Hiroshi Sugimoto

Fraenkel Gallery is pleased to present Hiroshi Sugimoto: Opticks, an exhibition of new large-scale photographs on view for the first time in the U.S. The images depict the color of light Sugimoto observed

NYU Abu Dhabi Art Gallery

TRACE: Archives and Reunions is a series of ten events and archive releases that invites the public to virtually reunite with artists and curators from its past exhibitions, and re-trace those exhibitions

Luther Price (1962–2020)

I FIRST HEARD OF LUTHER PRICE long before I saw him in person. Sodom (1989), his film juxtaposing Gregorian chants and gay porn footage that he had mutilated with a hole punch and then painstakingly

Why Milton Glaser’s Iconic “I [Heart] New York” Worked

Glaser scrawled the first draft of the logo in the back of a cab, in 1976, red ink on a scrap of envelope; the sketch is now, fittingly, in the possession of the Museum of Modern Art. He made it for a marketing campaign for New York State, in 1977, which was a tricky moment for the city in particular—it didn’t seem very lovable. In the final design, the typeface is American Typewriter, friendly and approachable, with a cartoonish cast (notice the rounded bent knee of the “N”) that was Glaser’s signature, as if he anticipated the logo’s ascendance as kitsch. – The New Yorker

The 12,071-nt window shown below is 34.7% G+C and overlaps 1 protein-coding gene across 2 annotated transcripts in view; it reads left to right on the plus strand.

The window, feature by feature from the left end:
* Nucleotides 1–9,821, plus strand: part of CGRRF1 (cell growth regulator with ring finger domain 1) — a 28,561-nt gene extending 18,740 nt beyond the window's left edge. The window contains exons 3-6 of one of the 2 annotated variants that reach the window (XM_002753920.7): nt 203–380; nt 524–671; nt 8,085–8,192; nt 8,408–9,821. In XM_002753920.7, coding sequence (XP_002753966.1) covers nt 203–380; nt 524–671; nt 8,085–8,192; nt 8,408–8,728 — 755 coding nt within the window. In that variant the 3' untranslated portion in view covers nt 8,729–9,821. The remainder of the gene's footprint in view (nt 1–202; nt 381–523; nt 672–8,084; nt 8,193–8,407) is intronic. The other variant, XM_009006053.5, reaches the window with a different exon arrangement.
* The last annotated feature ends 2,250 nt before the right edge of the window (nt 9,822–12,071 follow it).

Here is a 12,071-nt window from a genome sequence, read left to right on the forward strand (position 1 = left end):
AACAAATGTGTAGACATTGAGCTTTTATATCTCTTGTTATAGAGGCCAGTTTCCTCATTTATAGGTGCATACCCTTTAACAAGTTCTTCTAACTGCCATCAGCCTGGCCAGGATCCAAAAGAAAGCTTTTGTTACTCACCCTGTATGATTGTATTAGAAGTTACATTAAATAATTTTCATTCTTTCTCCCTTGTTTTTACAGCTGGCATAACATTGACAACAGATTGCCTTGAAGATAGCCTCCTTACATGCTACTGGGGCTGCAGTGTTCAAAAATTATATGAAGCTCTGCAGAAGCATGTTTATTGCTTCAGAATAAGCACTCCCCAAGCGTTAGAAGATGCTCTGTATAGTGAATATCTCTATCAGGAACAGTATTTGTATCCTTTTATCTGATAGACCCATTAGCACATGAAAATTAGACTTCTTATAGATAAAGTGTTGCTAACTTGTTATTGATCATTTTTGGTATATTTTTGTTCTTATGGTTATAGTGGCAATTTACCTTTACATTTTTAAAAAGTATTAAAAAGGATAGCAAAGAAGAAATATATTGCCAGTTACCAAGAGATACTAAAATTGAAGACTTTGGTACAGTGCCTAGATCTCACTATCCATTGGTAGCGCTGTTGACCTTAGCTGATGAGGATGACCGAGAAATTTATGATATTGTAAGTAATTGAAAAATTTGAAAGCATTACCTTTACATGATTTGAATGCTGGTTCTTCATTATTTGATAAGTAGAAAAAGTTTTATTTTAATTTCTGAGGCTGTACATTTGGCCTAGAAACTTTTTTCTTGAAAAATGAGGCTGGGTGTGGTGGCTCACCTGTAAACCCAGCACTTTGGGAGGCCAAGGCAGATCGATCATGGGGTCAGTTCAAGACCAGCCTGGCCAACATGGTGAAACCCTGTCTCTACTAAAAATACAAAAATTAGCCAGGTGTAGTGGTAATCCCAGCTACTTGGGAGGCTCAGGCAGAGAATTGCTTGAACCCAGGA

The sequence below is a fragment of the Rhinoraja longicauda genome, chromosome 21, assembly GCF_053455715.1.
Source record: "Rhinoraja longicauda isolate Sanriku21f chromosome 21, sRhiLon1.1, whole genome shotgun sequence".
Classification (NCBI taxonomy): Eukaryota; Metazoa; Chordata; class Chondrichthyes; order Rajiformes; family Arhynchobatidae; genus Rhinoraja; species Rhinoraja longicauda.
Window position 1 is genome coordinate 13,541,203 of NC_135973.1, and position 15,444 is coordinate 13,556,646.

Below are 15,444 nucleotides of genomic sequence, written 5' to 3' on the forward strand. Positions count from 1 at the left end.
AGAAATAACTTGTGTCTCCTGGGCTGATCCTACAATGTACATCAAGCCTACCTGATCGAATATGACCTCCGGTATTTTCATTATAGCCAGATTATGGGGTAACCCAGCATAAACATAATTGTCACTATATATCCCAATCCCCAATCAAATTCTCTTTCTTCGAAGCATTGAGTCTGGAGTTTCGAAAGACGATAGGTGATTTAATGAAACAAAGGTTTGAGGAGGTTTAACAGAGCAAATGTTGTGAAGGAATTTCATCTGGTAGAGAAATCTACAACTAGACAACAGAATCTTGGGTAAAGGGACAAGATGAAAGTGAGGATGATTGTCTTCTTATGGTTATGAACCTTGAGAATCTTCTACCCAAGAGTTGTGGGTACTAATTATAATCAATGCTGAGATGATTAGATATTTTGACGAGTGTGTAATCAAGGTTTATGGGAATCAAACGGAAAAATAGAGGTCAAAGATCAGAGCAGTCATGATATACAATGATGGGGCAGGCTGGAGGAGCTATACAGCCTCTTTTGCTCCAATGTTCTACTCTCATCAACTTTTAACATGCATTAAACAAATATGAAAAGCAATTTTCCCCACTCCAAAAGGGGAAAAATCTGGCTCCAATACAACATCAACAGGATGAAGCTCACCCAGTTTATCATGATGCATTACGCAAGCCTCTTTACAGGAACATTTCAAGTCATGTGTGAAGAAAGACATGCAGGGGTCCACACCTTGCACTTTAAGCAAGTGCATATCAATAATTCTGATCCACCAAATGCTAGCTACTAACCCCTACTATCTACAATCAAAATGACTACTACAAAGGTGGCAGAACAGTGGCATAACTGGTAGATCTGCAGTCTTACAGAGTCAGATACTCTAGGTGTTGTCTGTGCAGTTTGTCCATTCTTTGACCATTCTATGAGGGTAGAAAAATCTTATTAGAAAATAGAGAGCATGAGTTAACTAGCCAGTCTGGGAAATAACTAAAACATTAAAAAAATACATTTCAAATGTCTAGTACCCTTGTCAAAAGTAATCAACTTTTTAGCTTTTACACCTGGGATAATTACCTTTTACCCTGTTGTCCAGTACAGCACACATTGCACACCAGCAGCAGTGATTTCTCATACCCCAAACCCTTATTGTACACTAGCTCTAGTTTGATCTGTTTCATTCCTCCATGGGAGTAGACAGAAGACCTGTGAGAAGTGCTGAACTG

Why Milton Glaser’s Iconic “I [Heart] New York” Worked

Glaser scrawled the first draft of the logo in the back of a cab, in 1976, red ink on a scrap of envelope; the sketch is now, fittingly, in the possession of the Museum of Modern Art. He made it for a marketing campaign for New York State, in 1977, which was a tricky moment for the city in particular—it didn’t seem very lovable. In the final design, the typeface is American Typewriter, friendly and approachable, with a cartoonish cast (notice the rounded bent knee of the “N”) that was Glaser’s signature, as if he anticipated the logo’s ascendance as kitsch. – The New Yorker

After #OscarsSoWhite, the Academy Meets Goal to Diversify Membership

The number of Oscar voters of color has tripled in the last four years, while the number of women has doubled. Still, the group skews heavily white and male.